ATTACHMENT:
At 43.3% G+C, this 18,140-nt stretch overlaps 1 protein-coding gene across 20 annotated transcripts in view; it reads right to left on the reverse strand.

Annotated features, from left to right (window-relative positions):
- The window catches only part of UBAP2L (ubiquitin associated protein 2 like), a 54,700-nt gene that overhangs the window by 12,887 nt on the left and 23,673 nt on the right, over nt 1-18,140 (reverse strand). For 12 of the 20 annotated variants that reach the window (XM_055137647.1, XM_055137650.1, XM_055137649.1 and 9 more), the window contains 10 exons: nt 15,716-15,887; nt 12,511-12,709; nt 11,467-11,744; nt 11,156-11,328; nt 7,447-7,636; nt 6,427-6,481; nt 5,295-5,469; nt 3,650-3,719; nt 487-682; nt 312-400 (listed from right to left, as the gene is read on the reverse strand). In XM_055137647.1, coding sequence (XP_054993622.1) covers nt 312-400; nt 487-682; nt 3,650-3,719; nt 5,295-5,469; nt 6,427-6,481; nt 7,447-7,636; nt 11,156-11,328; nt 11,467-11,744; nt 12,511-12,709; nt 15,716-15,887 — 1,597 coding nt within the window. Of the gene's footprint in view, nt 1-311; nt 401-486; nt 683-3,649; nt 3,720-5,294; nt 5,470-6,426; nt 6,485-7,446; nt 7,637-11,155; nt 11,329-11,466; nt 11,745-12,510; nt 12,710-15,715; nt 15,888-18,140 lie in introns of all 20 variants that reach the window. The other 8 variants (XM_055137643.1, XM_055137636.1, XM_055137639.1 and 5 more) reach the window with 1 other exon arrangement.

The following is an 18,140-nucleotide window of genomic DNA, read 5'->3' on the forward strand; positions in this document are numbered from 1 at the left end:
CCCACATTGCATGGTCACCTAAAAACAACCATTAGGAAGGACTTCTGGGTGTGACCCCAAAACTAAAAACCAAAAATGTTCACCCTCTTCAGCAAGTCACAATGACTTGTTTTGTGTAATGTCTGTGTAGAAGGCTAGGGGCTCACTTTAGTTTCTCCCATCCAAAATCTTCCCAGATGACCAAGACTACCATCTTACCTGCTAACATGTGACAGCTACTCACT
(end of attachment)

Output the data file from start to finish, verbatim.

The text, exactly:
At 43.3% G+C, this 18,140-nt stretch overlaps 1 protein-coding gene across 20 annotated transcripts in view; it reads right to left on the reverse strand.

Annotated features, from left to right (window-relative positions):
- The window catches only part of UBAP2L (ubiquitin associated protein 2 like), a 54,700-nt gene that overhangs the window by 12,887 nt on the left and 23,673 nt on the right, over nt 1-18,140 (reverse strand). For 12 of the 20 annotated variants that reach the window (XM_055137647.1, XM_055137650.1, XM_055137649.1 and 9 more), the window contains 10 exons: nt 15,716-15,887; nt 12,511-12,709; nt 11,467-11,744; nt 11,156-11,328; nt 7,447-7,636; nt 6,427-6,481; nt 5,295-5,469; nt 3,650-3,719; nt 487-682; nt 312-400 (listed from right to left, as the gene is read on the reverse strand). In XM_055137647.1, coding sequence (XP_054993622.1) covers nt 312-400; nt 487-682; nt 3,650-3,719; nt 5,295-5,469; nt 6,427-6,481; nt 7,447-7,636; nt 11,156-11,328; nt 11,467-11,744; nt 12,511-12,709; nt 15,716-15,887 — 1,597 coding nt within the window. Of the gene's footprint in view, nt 1-311; nt 401-486; nt 683-3,649; nt 3,720-5,294; nt 5,470-6,426; nt 6,485-7,446; nt 7,637-11,155; nt 11,329-11,466; nt 11,745-12,510; nt 12,710-15,715; nt 15,888-18,140 lie in introns of all 20 variants that reach the window. The other 8 variants (XM_055137643.1, XM_055137636.1, XM_055137639.1 and 5 more) reach the window with 1 other exon arrangement.

The following is an 18,140-nucleotide window of genomic DNA, read 5'->3' on the forward strand; positions in this document are numbered from 1 at the left end:
CCCACATTGCATGGTCACCTAAAAACAACCATTAGGAAGGACTTCTGGGTGTGACCCCAAAACTAAAAACCAAAAATGTTCACCCTCTTCAGCAAGTCACAATGACTTGTTTTGTGTAATGTCTGTGTAGAAGGCTAGGGGCTCACTTTAGTTTCTCCCATCCAAAATCTTCCCAGATGACCAAGACTACCATCTTACCTGCTAACATGTGACAGCTACTCACT